After the fall of France in May 1940, the British Expeditionary Force was miraculously evacuated from Dunkirk. Britain now stood alone to face Hitler’s inevitable invasion attempt. For the German army to land across the channel, Hitler needed mastery of the skies - the Royal Air Force would have to be broken. So every day throughout the summer, German bombers pounded the RAF air bases in the southern counties.
Zimbabwe is a country both blessed and cursed. Arriving to work at the British Embassy in Zimbabwe, Philip Barclay found a temperate paradise and a sophisticated and charming population. But during a three-year stay in what used to be Africa's finest country, he saw it ruined by violence and grotesque economic mismanagement. Philip Barclay was at the centre of the tumultuous events of 2008.
Daniel Defoe (1659-1661 to 1731) was an English writer, journalist, and pamphleteer, who gained fame for his novel Robinson Crusoe. The Life, Adventures, and Piracies of Captain Singleton is one of his earliest novels. The narrative describes the life of an Englishman, stolen from a well-to-do family as a child and raised by Gypsies, who eventually makes his way to sea.
Dante the necromancer is the most reviled man in Sabria, indicted by for crimes against the living and the dead. He salves bitterness with a magical puzzle - a desperate soldier's dream of an imprisoned sorceress and a faceted glass that can grant one's utmost desires. But the dream is a seductive trap. Haunted, blind, driven to the verges of the world, Dante must risk everything he values to unravel a mystery of ancient magic, sacred legend, and the truth of the divine.
An incredible, rare glimpse into the inner world of Nazi espionage. World War II seems to provide an endless supply of amazing true stories of heroism in the face of mortal danger. This true account of an MI6 agent's kidnapping and survival is a real-life spy thriller, and one worth knowing. On November 9, 1939, Captain Sigismund Payne Best and other members of Britain's ultra-secret Z service sat near a cafe in Venlo, The Netherlands, waiting to meet with whom supposedly-sound intelligence told them would be German resistance leaders.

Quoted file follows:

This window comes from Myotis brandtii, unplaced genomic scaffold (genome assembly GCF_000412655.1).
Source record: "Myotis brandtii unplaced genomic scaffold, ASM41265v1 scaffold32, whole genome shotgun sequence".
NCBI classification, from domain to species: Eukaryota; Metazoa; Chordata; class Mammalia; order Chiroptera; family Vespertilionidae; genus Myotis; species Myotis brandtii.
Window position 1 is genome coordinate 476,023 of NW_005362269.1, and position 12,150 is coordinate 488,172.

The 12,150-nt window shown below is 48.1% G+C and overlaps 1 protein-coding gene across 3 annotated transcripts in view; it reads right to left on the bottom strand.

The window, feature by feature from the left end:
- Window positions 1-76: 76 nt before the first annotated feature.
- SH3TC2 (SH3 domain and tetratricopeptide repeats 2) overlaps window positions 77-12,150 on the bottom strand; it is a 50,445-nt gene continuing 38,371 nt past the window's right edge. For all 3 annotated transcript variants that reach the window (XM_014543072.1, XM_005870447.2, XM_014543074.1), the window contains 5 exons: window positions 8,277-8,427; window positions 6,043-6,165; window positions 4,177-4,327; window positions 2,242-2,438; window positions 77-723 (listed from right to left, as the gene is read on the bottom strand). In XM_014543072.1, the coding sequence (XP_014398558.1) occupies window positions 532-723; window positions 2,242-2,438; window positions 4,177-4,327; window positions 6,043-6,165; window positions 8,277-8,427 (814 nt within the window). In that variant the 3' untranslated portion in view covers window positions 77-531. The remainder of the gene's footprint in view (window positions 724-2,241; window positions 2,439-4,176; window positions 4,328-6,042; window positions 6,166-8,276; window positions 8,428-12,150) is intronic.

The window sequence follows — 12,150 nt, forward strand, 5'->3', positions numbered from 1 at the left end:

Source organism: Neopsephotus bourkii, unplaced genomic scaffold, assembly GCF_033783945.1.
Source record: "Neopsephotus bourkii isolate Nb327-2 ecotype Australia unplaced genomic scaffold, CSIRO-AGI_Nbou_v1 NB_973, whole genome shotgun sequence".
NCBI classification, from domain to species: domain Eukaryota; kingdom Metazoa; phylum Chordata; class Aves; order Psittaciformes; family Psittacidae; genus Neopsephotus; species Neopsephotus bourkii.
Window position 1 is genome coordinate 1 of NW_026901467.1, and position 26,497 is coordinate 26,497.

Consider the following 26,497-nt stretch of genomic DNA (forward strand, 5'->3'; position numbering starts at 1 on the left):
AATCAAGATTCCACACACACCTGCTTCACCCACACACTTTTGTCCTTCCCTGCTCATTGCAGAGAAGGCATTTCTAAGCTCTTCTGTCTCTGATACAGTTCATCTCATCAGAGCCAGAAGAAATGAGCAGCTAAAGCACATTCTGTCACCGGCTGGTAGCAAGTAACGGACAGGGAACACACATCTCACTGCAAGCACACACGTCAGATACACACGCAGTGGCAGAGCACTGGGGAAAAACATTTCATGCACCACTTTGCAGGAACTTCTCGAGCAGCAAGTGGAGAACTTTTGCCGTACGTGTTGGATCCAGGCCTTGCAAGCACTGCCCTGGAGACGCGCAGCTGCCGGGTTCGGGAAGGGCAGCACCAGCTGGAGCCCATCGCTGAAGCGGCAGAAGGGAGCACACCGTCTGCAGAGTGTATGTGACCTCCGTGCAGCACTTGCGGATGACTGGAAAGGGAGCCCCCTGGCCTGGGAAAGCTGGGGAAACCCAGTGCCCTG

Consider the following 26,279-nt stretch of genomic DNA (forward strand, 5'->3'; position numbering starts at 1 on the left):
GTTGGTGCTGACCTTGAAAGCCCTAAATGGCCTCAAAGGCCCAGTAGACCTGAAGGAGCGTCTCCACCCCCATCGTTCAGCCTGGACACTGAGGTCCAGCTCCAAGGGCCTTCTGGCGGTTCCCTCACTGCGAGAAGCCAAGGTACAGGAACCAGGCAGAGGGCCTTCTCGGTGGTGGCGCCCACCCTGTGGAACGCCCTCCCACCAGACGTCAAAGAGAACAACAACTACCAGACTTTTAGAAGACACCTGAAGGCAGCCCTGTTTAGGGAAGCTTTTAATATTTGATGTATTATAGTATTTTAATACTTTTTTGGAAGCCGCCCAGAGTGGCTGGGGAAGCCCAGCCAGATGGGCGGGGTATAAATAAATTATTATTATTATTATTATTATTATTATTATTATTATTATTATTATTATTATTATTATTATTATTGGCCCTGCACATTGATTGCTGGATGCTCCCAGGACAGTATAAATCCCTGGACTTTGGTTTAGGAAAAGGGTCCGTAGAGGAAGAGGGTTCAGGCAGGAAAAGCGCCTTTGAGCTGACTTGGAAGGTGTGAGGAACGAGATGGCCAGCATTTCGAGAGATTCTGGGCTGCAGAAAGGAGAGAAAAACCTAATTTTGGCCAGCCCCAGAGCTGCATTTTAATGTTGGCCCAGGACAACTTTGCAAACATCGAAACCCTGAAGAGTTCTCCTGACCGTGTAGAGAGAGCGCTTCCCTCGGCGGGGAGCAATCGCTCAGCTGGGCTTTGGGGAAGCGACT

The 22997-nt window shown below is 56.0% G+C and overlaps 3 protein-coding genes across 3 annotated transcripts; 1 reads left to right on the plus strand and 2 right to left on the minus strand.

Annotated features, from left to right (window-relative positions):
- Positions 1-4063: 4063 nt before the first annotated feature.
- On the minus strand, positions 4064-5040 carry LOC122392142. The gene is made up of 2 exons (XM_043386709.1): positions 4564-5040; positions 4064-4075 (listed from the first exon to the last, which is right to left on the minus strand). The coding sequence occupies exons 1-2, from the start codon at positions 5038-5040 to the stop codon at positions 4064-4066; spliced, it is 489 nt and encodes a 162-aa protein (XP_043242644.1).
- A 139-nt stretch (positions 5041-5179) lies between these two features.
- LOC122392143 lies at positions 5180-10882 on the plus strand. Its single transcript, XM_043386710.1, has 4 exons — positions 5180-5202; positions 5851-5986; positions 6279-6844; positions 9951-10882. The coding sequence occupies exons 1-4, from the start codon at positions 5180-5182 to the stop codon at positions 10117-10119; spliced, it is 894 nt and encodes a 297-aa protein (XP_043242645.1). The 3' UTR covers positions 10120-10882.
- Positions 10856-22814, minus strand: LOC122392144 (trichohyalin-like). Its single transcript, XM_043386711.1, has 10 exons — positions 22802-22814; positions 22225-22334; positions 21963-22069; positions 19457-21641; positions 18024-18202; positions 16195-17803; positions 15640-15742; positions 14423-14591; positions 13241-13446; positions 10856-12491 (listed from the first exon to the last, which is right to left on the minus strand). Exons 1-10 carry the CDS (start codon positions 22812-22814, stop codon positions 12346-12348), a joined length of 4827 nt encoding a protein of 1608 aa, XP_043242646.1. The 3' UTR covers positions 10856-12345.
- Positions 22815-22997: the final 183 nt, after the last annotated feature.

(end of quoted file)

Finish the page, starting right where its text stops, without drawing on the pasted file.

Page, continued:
"Payne Best does it all"
Whether you live for Valentine's Day or are the type to forget your wedding anniversary, love is, quite simply, part of being human. In The Science of Love, renowned evolutionary anthropologist Robin Dunbar uses the latest science to explore every aspect of human love. Why do we kiss? What evolutionary benefit could there be to feeling like you would die for your mate? If love exists to encourage child-bearing and child-rearing, why do we love until death do us part (and beyond)? Is parental love anything like romantic love? Dunbar explores everything science has discovered about romance, passion, sex, and commitment.
The story of Cambridge is one of curious conflict: an unrelenting struggle for independence by a squalid fenland settlement, which entirely changed its purpose as, down the centuries, a great University grew in its midst. Yet it was this unwelcome intruder, seen today as an island of ancient glory in a surge of modern expansion, that makes the City of Cambridge known to the world.
Like millions of other sports-mad gamblers around the world, Dave Farrar loved taking on the bookies. But when the girl that he loved walked out on him without explaining why, it all went wrong and he embarked on an ill-disciplined six-month losing streak that made him decide that he was done with punting forever. As he started to get over the fact that the girl wasn't coming back, he resolved not to give up without a fight. But this time, he was going to do it properly, making sure that he did enough research to take on the bookmakers and win.
This is the story of how British hedgerows contribute to our national identity and our wildlife. Over the centuries we have proved ourselves to be a nation of hedge growers, marking boundaries or trimming them into fantastical creations. From formal garden features to emphatically rustic barriers, Hugh explores our hedges in all their diversity. Hedge Britannia offers a witty insight into the history of hedges and the way they relate to our culture as well as our landscape.
Aces High serves to remind us that, if not an entirely scrupulous politician, nor a perfect husband, Alan Clark really was a superb military historian. There has evolved something of a myth about the war in the air between 1914-1918. The myth goes that, while in the filth and gore of the trenches below any idealism and chivalry quickly sputtered and died, in the purer air above the last noble heroes battled in one-to-one dogfights like knights of old. It is a myth that Clark shoots down in flames, with characteristic iconoclasm.